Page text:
Mayor G.T. Bynum said police videos released Friday “effectively capture” what he saw when he accompanied members of the Tulsa Police Department’s Gang Unit to a north Tulsa apartment complex on Tuesday night.

At a City Council meeting Wednesday, Bynum defended officers’ actions after several speakers told councilors that the officers had swarmed the complex and harassed residents who were doing nothing wrong.

On Friday, Bynum said the videos show that “officers are professional and respectful throughout” their time at the Town Square Apartments, 1614 E. Young St.

The videos do not capture every officer’s actions that night.

The focus of the City Council meeting was the city’s Equality Indicators reports, which state that African American residents are more likely to experience use of force by police officers than other Tulsans — a contention disputed by the Police Department and the police union.

Seven speakers showed up to discuss the issue, with several pointing to the Police Department’s strong presence at the apartment complex and the officers’ interactions with residents there as an example of unnecessary and excessive force.

“I’m trying to figure out how on a Tuesday evening there are six police cars with Gang Unit vests on harassing teenagers in a parked car. … This is terrorism that I saw yesterday,” Gregory Robinson II said at the council meeting Wednesday.

After the meeting, Tiffany Crutcher expressed the same frustration, telling Bynum, “What would you feel if all of these (police) cars came from nowhere and swarmed around this one car? Does it take six officers to check a VIN number? … That’s excessive force. That’s what we’re talking about.”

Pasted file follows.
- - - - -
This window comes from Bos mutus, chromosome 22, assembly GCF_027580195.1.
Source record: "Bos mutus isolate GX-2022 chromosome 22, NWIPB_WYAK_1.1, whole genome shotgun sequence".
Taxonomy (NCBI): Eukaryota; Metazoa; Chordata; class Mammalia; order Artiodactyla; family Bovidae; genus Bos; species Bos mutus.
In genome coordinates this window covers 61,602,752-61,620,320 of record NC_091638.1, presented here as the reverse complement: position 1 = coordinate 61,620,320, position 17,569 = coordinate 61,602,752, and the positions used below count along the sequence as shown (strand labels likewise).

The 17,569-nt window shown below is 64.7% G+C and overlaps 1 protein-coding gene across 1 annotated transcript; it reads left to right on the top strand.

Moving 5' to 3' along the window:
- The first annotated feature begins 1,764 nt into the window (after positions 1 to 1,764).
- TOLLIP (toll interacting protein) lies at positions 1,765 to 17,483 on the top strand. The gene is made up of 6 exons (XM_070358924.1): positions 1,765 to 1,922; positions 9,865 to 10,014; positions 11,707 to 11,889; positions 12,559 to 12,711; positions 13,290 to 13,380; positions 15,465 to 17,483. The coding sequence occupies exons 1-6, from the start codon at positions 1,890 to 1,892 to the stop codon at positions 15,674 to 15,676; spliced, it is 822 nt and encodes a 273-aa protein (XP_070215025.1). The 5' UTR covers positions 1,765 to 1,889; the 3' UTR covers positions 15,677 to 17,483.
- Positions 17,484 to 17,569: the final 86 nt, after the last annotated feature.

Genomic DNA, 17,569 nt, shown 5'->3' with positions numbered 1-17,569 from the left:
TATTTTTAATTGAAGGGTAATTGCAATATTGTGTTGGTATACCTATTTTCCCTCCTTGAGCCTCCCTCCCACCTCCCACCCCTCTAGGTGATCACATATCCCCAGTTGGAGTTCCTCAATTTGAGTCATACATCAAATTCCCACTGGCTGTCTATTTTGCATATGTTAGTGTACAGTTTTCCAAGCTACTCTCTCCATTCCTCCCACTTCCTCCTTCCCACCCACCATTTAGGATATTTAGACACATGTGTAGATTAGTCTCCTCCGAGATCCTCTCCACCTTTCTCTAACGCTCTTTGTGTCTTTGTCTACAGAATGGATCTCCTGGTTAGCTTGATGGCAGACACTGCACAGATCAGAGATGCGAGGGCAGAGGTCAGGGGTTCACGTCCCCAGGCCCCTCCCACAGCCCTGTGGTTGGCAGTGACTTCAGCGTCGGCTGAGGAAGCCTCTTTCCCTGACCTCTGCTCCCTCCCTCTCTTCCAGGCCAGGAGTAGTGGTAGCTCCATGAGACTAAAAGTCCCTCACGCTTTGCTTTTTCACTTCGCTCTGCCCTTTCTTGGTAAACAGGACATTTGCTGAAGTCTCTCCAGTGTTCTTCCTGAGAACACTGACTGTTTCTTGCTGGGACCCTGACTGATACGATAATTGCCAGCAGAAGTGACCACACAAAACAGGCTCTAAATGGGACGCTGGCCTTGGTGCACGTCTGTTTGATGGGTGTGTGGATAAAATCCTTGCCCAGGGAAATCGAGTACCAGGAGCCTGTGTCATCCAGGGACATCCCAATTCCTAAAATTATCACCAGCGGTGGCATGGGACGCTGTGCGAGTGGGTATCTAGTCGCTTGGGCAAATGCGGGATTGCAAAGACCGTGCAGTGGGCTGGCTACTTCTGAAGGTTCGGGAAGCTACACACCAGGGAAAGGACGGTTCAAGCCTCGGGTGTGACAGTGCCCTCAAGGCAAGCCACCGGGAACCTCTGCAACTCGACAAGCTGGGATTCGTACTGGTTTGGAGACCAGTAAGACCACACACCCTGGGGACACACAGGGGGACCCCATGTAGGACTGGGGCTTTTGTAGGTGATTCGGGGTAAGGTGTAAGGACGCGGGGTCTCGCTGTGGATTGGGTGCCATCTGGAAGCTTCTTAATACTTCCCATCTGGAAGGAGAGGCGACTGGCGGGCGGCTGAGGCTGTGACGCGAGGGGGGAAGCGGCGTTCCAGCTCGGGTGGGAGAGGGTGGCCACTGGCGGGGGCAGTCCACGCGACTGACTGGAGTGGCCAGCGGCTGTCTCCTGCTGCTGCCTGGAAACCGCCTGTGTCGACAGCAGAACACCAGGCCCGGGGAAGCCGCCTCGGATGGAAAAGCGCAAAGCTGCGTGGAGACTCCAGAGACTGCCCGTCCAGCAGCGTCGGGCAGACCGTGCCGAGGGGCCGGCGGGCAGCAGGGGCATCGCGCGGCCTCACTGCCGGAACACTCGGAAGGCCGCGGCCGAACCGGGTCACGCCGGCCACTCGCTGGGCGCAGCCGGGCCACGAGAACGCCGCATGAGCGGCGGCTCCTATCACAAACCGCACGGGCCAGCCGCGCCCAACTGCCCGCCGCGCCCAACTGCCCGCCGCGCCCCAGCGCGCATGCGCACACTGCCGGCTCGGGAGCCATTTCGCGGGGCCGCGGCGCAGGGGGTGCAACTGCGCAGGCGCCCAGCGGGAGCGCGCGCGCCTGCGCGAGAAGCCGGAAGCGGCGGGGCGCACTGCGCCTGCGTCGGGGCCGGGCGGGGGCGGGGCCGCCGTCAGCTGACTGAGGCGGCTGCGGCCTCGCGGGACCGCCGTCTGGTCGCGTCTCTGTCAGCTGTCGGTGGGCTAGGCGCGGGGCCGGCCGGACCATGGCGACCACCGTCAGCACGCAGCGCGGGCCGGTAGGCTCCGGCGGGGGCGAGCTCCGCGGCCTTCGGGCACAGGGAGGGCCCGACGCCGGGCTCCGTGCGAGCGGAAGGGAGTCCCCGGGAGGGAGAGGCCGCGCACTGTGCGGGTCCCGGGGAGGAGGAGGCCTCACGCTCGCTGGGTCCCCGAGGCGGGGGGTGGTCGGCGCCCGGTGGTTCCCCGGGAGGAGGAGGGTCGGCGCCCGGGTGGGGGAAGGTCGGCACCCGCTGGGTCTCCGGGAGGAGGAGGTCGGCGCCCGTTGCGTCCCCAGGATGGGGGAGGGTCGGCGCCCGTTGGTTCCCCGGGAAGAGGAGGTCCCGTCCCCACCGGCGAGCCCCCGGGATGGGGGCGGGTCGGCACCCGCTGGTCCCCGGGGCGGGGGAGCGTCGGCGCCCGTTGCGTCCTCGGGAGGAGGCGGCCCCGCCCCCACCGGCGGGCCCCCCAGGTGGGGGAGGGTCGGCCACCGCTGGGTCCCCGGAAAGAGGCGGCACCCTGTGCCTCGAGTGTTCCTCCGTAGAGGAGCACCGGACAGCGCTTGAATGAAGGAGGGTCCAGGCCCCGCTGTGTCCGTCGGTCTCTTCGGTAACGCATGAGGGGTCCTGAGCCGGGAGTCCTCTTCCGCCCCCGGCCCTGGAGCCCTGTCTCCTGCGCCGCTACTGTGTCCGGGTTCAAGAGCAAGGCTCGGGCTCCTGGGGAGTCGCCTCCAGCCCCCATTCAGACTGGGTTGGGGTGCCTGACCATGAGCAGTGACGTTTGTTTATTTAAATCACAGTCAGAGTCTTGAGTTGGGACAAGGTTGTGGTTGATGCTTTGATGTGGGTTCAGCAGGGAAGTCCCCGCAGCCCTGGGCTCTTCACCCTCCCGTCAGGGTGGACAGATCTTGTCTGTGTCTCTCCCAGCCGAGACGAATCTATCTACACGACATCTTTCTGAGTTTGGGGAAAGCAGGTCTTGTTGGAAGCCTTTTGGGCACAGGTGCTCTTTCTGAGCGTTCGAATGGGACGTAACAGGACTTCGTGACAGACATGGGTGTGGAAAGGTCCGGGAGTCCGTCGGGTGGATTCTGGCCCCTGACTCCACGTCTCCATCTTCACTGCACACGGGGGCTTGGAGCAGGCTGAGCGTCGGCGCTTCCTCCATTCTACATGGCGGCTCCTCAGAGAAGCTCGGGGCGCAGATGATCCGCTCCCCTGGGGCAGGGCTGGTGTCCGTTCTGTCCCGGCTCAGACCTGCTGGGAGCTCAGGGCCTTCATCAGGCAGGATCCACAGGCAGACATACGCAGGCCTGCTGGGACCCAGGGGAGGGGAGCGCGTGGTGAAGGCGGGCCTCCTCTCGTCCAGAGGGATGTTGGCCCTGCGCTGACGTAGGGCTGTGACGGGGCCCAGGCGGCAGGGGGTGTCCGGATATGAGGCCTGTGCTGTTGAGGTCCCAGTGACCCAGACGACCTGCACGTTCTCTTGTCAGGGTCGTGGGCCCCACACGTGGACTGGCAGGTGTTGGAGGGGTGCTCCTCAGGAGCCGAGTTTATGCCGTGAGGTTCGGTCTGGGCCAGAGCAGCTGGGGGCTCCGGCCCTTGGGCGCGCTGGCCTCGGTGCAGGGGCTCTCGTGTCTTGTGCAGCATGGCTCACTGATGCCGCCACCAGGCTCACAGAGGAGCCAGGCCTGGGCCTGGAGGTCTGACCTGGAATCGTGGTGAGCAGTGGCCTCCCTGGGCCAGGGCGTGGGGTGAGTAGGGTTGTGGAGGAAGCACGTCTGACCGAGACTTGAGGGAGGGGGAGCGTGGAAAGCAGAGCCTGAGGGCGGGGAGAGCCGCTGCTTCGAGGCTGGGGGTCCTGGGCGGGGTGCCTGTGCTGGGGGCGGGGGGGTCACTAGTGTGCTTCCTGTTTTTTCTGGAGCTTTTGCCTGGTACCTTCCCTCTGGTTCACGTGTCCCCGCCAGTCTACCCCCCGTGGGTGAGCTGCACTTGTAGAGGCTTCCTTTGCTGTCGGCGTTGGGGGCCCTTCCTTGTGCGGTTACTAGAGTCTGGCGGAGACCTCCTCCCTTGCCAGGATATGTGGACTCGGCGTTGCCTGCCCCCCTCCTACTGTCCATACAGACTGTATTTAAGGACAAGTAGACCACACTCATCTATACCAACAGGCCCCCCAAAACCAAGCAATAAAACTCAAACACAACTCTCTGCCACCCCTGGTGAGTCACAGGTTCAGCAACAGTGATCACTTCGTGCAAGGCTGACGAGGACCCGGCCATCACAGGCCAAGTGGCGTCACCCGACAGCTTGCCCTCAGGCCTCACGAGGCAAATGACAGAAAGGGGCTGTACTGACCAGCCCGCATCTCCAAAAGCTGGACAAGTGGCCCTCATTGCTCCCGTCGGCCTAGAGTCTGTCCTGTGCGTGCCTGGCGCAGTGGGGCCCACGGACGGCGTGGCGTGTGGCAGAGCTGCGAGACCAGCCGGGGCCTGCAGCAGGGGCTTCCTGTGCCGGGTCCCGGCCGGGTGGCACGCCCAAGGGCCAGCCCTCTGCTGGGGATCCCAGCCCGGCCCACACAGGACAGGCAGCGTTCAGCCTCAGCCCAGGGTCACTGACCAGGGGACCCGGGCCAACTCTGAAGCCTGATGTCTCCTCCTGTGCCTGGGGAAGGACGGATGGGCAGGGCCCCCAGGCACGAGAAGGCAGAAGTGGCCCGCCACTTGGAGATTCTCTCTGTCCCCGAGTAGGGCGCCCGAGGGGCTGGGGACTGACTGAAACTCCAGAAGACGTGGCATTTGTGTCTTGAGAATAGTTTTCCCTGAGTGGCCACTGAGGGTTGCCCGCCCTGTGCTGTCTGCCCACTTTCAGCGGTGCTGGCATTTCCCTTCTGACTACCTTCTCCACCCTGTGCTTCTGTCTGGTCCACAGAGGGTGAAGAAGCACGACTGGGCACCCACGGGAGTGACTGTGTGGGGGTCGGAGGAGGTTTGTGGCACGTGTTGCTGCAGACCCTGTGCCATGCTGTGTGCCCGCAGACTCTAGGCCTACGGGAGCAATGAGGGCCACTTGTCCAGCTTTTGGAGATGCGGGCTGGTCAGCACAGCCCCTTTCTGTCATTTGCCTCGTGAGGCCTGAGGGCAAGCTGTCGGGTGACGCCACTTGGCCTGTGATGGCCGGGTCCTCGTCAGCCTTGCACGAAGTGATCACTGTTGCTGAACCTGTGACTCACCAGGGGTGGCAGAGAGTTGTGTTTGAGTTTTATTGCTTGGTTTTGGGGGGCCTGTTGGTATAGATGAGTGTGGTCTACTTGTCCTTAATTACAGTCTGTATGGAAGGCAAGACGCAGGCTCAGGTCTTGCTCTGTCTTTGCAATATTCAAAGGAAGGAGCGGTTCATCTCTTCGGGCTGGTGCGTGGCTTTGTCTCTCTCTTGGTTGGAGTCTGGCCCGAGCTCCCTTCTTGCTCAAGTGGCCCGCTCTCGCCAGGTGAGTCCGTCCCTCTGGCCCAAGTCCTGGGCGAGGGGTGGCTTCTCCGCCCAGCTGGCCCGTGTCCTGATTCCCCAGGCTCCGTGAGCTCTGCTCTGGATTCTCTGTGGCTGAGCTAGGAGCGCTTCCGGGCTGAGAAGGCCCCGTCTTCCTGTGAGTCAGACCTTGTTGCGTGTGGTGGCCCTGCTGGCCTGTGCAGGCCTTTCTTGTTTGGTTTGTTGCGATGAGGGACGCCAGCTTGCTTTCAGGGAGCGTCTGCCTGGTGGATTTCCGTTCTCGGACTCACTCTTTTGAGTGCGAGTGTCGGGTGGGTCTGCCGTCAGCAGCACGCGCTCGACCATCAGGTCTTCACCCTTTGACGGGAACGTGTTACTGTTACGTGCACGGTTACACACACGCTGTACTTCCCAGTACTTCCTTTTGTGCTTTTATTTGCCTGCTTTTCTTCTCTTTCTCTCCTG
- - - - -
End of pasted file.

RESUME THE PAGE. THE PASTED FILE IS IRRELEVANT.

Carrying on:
Crutcher and other activists were at the apartment complex that night to encourage people to share their views about the Equality Indicators’ findings with the City Council the next evening.

The police videos released Friday show multiple officers and multiple vehicles at the scene. In one video, an officer questions two young men in a car and another man outside a car. One car’s vehicle identification number is covered with paper, something commonly done when a car has been stolen, the officer can be heard saying on the video.

“I’m not saying it is (stolen); that’s why” police check, the officer tells the people with the car.

The videos show Cpl. Rusty Brown explaining to activist Nat Wachowski-Estes that the Gang Unit goes to the Town Square Apartments frequently because a lot of violent crime happens there and that often the victims are innocent bystanders.

The videos do not answer with any certainty whether Brown was disrespectful and condescending to a group of women, as was alleged at Wednesday’s City Council meeting.

One of those women, Crutcher, told Bynum after the meeting that the officer did not treat her properly.

“I asked the officer a question about the Equality (Indicators) report,” Crutcher said. “He was very condescending to me and talked down and said, ‘I am not going to get into a debate with you.’ When Nat (Wachowski-Estes), who’s a white guy, when he spoke, he (Brown) had a conversation with him. … That triggered me. That upset me.”